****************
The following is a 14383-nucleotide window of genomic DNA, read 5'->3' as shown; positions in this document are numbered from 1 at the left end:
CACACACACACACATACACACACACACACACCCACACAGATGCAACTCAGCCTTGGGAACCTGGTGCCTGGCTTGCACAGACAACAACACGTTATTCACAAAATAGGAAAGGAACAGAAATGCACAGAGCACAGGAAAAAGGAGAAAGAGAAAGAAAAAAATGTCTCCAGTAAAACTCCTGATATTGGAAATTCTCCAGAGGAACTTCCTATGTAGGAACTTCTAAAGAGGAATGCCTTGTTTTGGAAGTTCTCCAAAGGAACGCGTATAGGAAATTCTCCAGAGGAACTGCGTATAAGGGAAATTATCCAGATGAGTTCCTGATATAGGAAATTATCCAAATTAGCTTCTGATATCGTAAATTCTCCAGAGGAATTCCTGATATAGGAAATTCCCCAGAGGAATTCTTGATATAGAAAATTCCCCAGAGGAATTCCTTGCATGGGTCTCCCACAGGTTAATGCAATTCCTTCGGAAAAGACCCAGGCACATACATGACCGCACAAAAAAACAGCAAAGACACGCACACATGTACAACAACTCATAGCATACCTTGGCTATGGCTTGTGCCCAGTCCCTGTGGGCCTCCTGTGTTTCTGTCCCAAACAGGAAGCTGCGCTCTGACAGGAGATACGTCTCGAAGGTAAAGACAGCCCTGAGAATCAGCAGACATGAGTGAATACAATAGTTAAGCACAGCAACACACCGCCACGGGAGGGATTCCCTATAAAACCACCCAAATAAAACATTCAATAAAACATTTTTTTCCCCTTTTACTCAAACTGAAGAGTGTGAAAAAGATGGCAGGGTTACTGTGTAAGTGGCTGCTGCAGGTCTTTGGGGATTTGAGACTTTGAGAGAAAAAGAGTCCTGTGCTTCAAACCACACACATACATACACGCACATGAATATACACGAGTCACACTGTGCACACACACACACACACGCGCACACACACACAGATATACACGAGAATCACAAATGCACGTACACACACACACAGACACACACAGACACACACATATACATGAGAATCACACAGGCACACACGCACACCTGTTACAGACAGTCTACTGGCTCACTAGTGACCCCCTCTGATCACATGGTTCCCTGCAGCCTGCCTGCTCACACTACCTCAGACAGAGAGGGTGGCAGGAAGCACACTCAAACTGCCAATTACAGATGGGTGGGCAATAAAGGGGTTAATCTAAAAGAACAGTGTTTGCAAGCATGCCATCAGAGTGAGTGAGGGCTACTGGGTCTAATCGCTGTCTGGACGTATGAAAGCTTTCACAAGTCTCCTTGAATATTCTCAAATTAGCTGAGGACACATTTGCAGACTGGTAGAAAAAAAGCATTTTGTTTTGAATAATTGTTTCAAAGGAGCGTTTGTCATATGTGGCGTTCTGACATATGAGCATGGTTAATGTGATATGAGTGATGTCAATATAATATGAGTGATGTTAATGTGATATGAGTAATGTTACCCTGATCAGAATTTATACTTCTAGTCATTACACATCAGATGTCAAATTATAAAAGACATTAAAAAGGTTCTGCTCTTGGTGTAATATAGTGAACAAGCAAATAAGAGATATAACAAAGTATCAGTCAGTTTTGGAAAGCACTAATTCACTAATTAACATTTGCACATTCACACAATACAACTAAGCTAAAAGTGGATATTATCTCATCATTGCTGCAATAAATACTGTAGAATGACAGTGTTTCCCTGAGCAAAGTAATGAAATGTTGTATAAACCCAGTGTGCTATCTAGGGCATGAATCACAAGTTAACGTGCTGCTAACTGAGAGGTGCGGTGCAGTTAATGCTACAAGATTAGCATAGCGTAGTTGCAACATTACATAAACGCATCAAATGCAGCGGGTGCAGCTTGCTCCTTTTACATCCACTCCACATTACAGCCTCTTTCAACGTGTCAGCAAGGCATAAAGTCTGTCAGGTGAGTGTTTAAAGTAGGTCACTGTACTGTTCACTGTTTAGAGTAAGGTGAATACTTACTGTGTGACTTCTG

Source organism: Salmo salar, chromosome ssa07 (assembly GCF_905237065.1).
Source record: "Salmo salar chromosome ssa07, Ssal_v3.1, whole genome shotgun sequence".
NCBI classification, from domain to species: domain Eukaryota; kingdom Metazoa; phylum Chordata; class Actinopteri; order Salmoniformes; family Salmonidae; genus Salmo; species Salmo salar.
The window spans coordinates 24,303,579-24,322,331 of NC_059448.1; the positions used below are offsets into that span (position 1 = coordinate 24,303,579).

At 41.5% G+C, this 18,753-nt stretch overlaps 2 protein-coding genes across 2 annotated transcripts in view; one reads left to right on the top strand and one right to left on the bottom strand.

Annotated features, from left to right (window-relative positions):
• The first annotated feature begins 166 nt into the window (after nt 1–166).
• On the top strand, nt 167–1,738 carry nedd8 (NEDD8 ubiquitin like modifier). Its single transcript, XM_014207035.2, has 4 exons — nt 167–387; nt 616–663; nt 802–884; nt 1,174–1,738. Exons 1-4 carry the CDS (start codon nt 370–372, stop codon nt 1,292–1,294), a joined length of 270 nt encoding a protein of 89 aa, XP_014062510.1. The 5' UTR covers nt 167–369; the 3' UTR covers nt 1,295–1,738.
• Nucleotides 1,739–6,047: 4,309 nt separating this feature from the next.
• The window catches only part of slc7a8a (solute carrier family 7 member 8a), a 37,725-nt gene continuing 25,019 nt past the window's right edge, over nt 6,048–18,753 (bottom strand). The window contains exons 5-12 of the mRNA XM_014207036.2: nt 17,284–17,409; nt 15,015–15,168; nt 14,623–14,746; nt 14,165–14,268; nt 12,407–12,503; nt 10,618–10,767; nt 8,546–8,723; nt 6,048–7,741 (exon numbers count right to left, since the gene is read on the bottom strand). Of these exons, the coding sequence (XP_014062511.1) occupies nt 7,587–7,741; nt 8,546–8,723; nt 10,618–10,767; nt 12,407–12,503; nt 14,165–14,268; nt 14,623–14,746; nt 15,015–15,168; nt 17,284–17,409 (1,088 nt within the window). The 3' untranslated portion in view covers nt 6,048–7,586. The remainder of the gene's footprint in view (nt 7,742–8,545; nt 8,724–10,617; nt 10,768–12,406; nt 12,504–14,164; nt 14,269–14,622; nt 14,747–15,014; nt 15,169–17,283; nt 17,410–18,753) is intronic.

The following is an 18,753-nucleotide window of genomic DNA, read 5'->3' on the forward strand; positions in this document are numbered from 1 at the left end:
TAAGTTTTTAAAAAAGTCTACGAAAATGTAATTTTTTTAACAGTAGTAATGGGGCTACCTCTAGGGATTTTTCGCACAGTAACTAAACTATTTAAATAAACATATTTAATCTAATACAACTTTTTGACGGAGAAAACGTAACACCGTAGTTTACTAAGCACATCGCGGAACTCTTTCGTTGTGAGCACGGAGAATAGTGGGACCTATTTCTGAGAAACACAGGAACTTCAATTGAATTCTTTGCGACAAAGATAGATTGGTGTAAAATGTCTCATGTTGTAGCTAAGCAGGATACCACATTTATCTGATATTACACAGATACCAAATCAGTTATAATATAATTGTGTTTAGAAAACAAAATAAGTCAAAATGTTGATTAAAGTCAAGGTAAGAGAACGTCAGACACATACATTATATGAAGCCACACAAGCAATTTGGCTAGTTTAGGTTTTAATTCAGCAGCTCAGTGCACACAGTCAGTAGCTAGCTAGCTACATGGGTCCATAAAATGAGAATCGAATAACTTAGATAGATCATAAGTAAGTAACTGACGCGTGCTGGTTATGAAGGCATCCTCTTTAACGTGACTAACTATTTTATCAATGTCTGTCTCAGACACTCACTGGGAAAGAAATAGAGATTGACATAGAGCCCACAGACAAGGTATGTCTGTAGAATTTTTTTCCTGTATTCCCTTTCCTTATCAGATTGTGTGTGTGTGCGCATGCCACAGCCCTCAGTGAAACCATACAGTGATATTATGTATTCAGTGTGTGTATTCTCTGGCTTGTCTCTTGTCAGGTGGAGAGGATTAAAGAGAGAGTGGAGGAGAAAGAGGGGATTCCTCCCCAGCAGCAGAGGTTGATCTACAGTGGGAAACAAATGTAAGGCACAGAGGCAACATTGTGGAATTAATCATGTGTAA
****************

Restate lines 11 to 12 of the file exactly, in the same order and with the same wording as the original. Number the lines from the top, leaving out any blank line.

• Nucleotides 1,739–6,047: 4,309 nt separating this feature from the next.
• The window catches only part of slc7a8a (solute carrier family 7 member 8a), a 37,725-nt gene continuing 25,019 nt past the window's right edge, over nt 6,048–18,753 (bottom strand). The window contains exons 5-12 of the mRNA XM_014207036.2: nt 17,284–17,409; nt 15,015–15,168; nt 14,623–14,746; nt 14,165–14,268; nt 12,407–12,503; nt 10,618–10,767; nt 8,546–8,723; nt 6,048–7,741 (exon numbers count right to left, since the gene is read on the bottom strand). Of these exons, the coding sequence (XP_014062511.1) occupies nt 7,587–7,741; nt 8,546–8,723; nt 10,618–10,767; nt 12,407–12,503; nt 14,165–14,268; nt 14,623–14,746; nt 15,015–15,168; nt 17,284–17,409 (1,088 nt within the window). The 3' untranslated portion in view covers nt 6,048–7,586. The remainder of the gene's footprint in view (nt 7,742–8,545; nt 8,724–10,617; nt 10,768–12,406; nt 12,504–14,164; nt 14,269–14,622; nt 14,747–15,014; nt 15,169–17,283; nt 17,410–18,753) is intronic.